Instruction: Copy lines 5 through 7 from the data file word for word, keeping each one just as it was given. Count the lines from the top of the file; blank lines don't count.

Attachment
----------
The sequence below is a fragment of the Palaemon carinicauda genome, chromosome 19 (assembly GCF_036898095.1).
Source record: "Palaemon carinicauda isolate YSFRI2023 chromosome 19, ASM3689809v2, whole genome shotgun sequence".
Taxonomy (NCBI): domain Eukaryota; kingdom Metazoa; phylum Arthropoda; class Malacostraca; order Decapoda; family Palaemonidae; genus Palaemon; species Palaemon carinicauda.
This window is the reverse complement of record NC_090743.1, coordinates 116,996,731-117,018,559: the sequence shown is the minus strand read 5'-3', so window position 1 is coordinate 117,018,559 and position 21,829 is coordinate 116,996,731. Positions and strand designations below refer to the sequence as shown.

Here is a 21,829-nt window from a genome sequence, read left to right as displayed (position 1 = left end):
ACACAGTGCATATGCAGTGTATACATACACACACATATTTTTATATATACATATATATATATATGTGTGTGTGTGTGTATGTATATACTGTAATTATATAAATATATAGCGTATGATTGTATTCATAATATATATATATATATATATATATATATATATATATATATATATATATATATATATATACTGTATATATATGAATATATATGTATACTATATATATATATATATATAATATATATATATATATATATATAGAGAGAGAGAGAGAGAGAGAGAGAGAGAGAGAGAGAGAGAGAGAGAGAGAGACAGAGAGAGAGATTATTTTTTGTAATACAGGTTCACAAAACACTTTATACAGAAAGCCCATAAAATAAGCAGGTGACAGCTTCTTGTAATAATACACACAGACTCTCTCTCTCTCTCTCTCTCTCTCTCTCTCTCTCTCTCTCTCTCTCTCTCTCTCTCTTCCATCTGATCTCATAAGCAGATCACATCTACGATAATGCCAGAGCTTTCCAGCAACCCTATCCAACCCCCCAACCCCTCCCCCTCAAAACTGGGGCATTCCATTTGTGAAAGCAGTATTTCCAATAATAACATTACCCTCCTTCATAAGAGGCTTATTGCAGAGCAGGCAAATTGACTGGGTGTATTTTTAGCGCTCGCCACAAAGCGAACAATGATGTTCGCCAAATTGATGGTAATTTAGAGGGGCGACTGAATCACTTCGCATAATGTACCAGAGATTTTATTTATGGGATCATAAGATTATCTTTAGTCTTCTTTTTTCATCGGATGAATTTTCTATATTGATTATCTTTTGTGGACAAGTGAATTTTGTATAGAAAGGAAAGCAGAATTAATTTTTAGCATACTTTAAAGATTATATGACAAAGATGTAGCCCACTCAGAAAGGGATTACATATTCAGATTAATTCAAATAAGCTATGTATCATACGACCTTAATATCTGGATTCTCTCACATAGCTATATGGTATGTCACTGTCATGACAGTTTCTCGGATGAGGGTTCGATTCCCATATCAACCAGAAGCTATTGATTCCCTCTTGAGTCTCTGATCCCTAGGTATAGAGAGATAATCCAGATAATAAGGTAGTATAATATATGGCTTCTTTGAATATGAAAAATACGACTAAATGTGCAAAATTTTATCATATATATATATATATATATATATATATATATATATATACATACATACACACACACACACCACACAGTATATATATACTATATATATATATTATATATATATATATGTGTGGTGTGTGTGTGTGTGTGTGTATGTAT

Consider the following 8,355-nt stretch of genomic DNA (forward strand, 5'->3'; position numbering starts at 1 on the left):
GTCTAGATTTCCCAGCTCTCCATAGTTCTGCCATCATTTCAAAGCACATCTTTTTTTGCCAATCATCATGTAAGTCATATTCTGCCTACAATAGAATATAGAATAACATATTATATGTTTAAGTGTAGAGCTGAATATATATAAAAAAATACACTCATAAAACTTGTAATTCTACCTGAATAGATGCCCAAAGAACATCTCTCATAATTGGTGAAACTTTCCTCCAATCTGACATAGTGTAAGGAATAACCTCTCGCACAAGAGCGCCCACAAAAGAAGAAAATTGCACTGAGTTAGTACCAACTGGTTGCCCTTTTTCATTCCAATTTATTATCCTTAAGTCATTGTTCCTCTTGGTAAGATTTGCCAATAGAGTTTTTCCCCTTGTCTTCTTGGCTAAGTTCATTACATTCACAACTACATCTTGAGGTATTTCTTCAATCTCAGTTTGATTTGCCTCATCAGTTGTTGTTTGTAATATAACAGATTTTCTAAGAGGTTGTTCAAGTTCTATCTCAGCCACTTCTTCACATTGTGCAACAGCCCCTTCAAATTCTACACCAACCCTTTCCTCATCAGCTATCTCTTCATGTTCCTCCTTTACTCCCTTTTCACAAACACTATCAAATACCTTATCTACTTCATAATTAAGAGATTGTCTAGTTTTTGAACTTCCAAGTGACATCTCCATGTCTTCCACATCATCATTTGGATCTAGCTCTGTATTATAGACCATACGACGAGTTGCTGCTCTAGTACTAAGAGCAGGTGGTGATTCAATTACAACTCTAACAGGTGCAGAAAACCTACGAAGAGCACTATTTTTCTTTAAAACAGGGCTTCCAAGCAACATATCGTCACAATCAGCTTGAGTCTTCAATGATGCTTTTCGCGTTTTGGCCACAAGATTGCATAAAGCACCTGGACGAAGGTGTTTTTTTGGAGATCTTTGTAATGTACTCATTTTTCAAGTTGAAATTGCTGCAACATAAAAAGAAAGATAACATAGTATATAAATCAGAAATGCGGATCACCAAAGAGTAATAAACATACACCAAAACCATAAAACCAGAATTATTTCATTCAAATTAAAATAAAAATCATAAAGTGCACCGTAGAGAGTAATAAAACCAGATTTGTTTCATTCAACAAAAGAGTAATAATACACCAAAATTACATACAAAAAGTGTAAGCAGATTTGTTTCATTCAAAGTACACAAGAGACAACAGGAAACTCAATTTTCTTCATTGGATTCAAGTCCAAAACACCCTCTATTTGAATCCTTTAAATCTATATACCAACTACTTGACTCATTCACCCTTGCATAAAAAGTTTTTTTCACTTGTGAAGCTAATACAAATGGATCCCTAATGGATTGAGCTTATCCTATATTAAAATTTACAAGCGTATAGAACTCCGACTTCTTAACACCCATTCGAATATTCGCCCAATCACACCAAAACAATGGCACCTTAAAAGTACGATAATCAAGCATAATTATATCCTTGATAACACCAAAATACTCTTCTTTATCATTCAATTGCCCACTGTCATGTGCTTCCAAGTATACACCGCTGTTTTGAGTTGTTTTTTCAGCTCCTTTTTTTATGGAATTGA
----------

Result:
Here is a 21,829-nt window from a genome sequence, read left to right as displayed (position 1 = left end):
ACACAGTGCATATGCAGTGTATACATACACACACATATTTTTATATATACATATATATATATATGTGTGTGTGTGTGTATGTATATACTGTAATTATATAAATATATAGCGTATGATTGTATTCATAATATATATATATATATATATATATATATATATATATATATATATATATATATATATATACTGTATATATATGAATATATATGTATACTATATATATATATATATATAATATATATATATATATATATATAGAGAGAGAGAGAGAGAGAGAGAGAGAGAGAGAGAGAGAGAGAGAGAGAGAGACAGAGAGAGAGATTATTTTTTGTAATACAGGTTCACAAAACACTTTATACAGAAAGCCCATAAAATAAGCAGGTGACAGCTTCTTGTAATAATACACACAGACTCTCTCTCTCTCTCTCTCTCTCTCTCTCTCTCTCTCTCTCTCTCTCTCTCTCTCTCTTCCATCTGATCTCATAAGCAGATCACATCTACGATAATGCCAGAGCTTTCCAGCAACCCTATCCAACCCCCCAACCCCTCCCCCTCAAAACTGGGGCATTCCATTTGTGAAAGCAGTATTTCCAATAATAACATTACCCTCCTTCATAAGAGGCTTATTGCAGAGCAGGCAAATTGACTGGGTGTATTTTTAGCGCTCGCCACAAAGCGAACAATGATGTTCGCCAAATTGATGGTAATTTAGAGGGGCGACTGAATCACTTCGCATAATGTACCAGAGATTTTATTTATGGGATCATAAGATTATCTTTAGTCTTCTTTTTTCATCGGATGAATTTTCTATATTGATTATCTTTTGTGGACAAGTGAATTTTGTATAGAAAGGAAAGCAGAATTAATTTTTAGCATACTTTAAAGATTATATGACAAAGATGTAGCCCACTCAGAAAGGGATTACATATTCAGATTAATTCAAATAAGCTATGTATCATACGACCTTAATATCTGGATTCTCTCACATAGCTATATGGTATGTCACTGTCATGACAGTTTCTCGGATGAGGGTTCGATTCCCATATCAACCAGAAGCTATTGATTCCCTCTTGAGTCTCTGATCCCTAGGTATAGAGAGATAATCCAGATAATAAGGTAGTATAATATATGGCTTCTTTGAATATGAAAAATACGACTAAATGTGCAAAATTTTATCATATATATATATATATATATATATATATATATATATATACATACATACACACACACACACCACACAGTATATATATACTATATATATATATTATATATATATATATGTGTGGTGTGTGTGTGTGTGTGTGTATGTAT

Consider the following 8,355-nt stretch of genomic DNA (forward strand, 5'->3'; position numbering starts at 1 on the left):